According to Robert Kwiatkowski, a doctoral student involved in the Columbia University research, a type of "self-aware robot," capable of overcoming these challenges was demonstrated in their laboratory. The team conducted the experiments using a four-degree-of freedom articulated robotic arm. The robot moved randomly through 1,000 trajectories collecting state data at 100 points along each one. The state data was derived from positional encoders on the motor and the end effector and was then fed, along with the corresponding commands, into a deep learning neural network. “Other sensing technology, such as indoor GPS would have likely worked just as well,” according to Kwiatkowski.


One point that Kwiatkowski emphasized was that this model had no prior knowledge of the robot's shape, size, or other characteristics, nor, for that matter, did it know anything about the laws of physics.

Initially, the models were very inaccurate. "The robot had no clue what it was, or how its joints were connected." But after 34 hours of training the model become consistent with the physical robot to within about four centimeters.

This self-learned model was then installed into a robot and was able to perform pick-and-place operations with a 100% rate in a closed-loop test. In an open loop test, which Kwiatkowski said is equivalent to picking up objects with your eyes closed (a task even difficult for humans), it achieved 44% success.

Overall, the robot achieved an error rate comparable to the robot's own re-installed operating system. The self-modeling capability makes the robot far more autonomous,Kwiatkowski said. To further demonstrate this, the researchers replaced one of the robotic linkages with one having different characteristics (weight, stiffness, and shape) and the system updated its model and continued to perform as expected.

This type of capability could be extremely useful for an autonomous vehicle that could continuously update its state model in response to changes due to wear, variable internal loads, and driving conditions.

Clearly more work is required to achieve a model that can converge in seconds rather than hours. From here, the research will to proceed to look into more complex systems.

RP Siegel, PE, has a master's degree in mechanical engineering and worked for 20 years in R&D at Xerox Corp. An inventor with 50 patents and now a full-time writer, RP finds his primary interest at the intersection of technology and society. His work has appeared in multiple consumer and industry outlets, and he also co-authored the eco-thriller  Vapor Trails.


The nation's largest embedded systems conference is back with a new education program tailored to the needs of today's embedded systems professionals, connecting you to hundreds of software developers, hardware engineers, start-up visionaries, and industry pros across the space. Be inspired through hands-on training and education across five conference tracks. Plus, take part in technical tutorials delivered by top embedded systems professionals. Click here to register today!

By Eliminating a Major CAD Drawback, SimSolid Gives Designers New Opportunities for Workflow

Core 77 - Wed, 2019-03-13 13:25

We've just learned about a fantastic CAD tool—one that works with whatever CAD package you have—that will be a game-changer in the industrial design space. Altair's SimSolid is a simulation plug-in (also available as a stand-alone app) that completely eliminates meshing, that tedious process of simplifying geometry for Finite Element Analysis (FEA). By running SimSolid over your CAD model, you can do simulations nearly instantly—on your original geometry, with no clean-up required.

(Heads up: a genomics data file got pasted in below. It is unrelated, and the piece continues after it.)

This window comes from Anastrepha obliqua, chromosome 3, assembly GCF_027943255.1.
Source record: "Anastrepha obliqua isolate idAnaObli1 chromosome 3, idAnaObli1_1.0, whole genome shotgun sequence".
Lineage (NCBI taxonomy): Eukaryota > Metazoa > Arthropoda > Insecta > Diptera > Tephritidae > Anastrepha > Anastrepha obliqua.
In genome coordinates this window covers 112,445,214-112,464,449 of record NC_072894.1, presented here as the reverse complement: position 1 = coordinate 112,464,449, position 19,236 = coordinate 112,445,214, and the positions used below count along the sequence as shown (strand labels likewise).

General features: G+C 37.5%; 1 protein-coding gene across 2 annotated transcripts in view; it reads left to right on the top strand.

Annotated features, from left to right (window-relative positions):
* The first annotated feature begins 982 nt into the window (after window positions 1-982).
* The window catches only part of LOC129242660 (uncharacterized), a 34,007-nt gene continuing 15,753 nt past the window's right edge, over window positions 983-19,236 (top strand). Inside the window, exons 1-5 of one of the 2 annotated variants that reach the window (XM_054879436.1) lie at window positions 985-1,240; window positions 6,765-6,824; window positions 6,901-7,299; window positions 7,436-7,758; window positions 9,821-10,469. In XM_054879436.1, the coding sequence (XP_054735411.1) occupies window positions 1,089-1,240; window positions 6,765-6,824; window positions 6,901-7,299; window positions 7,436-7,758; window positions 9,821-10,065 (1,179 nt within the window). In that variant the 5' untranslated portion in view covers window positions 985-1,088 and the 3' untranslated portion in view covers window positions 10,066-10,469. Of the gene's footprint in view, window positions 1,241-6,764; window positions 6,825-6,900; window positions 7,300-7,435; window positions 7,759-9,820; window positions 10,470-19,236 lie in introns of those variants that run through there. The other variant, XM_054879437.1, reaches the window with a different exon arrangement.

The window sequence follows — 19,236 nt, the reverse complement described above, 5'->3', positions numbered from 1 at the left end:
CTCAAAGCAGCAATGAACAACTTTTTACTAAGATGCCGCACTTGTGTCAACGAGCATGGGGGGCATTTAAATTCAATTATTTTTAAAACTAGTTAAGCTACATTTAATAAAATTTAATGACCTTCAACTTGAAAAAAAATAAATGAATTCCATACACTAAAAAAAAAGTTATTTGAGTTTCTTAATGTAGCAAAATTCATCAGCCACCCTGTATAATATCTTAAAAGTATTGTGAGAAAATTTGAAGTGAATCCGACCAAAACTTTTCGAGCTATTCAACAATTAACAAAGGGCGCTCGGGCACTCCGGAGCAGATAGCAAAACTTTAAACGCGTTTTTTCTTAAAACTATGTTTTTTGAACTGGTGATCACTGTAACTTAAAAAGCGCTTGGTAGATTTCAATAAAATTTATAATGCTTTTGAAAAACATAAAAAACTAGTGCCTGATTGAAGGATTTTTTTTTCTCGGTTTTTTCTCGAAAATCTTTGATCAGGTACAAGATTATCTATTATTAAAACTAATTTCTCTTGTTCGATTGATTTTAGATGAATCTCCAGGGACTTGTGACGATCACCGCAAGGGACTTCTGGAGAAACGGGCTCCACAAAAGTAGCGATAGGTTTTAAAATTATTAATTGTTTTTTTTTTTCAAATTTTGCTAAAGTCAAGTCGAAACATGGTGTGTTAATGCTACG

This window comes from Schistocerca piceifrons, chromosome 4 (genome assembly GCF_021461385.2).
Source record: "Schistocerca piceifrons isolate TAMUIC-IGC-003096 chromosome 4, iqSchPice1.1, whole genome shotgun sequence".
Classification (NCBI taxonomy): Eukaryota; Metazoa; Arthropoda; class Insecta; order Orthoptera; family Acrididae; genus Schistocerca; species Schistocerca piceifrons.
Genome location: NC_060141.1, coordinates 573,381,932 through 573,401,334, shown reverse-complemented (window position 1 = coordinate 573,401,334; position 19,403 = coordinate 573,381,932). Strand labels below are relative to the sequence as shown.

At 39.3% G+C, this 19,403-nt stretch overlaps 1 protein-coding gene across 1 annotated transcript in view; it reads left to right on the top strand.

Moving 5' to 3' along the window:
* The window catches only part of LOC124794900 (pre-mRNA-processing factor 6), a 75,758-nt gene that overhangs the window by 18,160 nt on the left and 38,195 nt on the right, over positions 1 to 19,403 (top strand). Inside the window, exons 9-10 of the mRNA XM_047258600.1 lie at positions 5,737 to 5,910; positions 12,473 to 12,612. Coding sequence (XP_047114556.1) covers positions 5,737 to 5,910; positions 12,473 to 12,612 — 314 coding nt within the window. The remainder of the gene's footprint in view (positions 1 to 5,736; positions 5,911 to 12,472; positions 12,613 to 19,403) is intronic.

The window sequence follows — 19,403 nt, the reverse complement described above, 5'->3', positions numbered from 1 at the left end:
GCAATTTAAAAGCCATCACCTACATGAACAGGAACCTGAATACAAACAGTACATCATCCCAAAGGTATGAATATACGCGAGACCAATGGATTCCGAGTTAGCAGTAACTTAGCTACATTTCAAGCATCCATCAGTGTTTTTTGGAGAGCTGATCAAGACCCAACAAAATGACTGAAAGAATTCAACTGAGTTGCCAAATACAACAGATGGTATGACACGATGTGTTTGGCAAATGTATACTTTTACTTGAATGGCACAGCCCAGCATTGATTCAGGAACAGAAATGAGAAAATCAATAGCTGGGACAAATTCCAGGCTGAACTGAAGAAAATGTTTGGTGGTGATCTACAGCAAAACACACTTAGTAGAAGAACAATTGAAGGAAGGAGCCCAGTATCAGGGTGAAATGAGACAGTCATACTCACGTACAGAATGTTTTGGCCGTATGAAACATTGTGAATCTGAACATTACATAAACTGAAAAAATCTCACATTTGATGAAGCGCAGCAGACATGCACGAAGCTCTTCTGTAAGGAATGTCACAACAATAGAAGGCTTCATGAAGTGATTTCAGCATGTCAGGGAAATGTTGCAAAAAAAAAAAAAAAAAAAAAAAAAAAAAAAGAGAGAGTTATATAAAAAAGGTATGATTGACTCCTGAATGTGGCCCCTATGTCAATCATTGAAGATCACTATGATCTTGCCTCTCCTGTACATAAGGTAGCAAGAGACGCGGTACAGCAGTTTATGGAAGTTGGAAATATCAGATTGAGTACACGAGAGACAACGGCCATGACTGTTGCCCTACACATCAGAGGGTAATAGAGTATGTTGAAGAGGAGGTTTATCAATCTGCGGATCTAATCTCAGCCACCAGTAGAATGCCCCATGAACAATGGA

I know what you're thinking: "Isn't that FEA stuff for engineers? I'm a designer, why should I care about this?" To answer that, let's explain what has been the traditional FEA process up until now, then show you how SimSolid's new advantages would make a difference in your design workflow.

SimSolid is structural analysis software developed specifically for design engineers, enabling the analysis of fully-featured CAD assemblies in minutes without meshing. Traditional FEA: Useful, But Often Difficult to Use

Finite Element Analysis, or FEA, has become a crucial step in the CAD process. The more simulations you can do, the less prototypes you have to build, saving you both time and money. The problem is that no CAD program is sophisticated enough to run simulations on original CAD geometry, particularly with complicated assemblies, and requires the dreaded meshing step.

So traditionally, you'd design something and draw it up in CAD. It then goes over to an analyst or CAE department, where your CAD geometry is converted into a mesh so that simulations can be run on it. This geometry conversion is time-consuming and a bit of a black art: Should we run a coarse mesh for greater speed, and sacrifice accuracy? Or should we run a finer mesh for accuracy, waiting hours or even days for the computer to produce it?

Another problem with meshing is that it plays havoc with CAD geometry, creating extra busywork and providing opportunities for error. Often lost in translation during the meshing process are crucial connections, gaps and overlaps. Mating parts that you slaved over no longer line up precisely. Designs with small features, both thick and thin parts and/or irregular transitions all provide headaches that must be hunted down and re-worked. To save time, a common trick is to break your assembly into parts and analyze them separately. This introduces the opportunity for errors that can cost end users even more time down the road.

According to the website of one major CAD manufacturer, "Meshing a model is an integral step in performing any simulation. There's no getting around it—it has to be done." Well, with the arrival of SimSolid, that's no longer true.